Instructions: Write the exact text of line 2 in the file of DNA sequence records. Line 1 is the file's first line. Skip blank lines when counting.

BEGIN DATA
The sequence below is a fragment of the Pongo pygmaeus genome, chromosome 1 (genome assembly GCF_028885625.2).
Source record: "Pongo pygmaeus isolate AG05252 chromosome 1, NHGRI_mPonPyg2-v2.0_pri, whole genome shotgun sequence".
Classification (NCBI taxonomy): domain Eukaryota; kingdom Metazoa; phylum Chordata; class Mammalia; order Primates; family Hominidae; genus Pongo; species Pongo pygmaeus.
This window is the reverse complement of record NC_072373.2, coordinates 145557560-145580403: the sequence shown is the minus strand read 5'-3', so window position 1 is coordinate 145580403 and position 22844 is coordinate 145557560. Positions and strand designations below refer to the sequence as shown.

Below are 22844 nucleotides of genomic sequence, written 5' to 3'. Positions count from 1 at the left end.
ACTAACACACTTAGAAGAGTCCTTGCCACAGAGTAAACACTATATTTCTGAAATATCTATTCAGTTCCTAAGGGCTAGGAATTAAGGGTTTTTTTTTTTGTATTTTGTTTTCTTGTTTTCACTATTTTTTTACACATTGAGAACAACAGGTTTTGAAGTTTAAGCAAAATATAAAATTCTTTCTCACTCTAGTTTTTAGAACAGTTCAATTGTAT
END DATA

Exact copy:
Source record: "Pongo pygmaeus isolate AG05252 chromosome 1, NHGRI_mPonPyg2-v2.0_pri, whole genome shotgun sequence".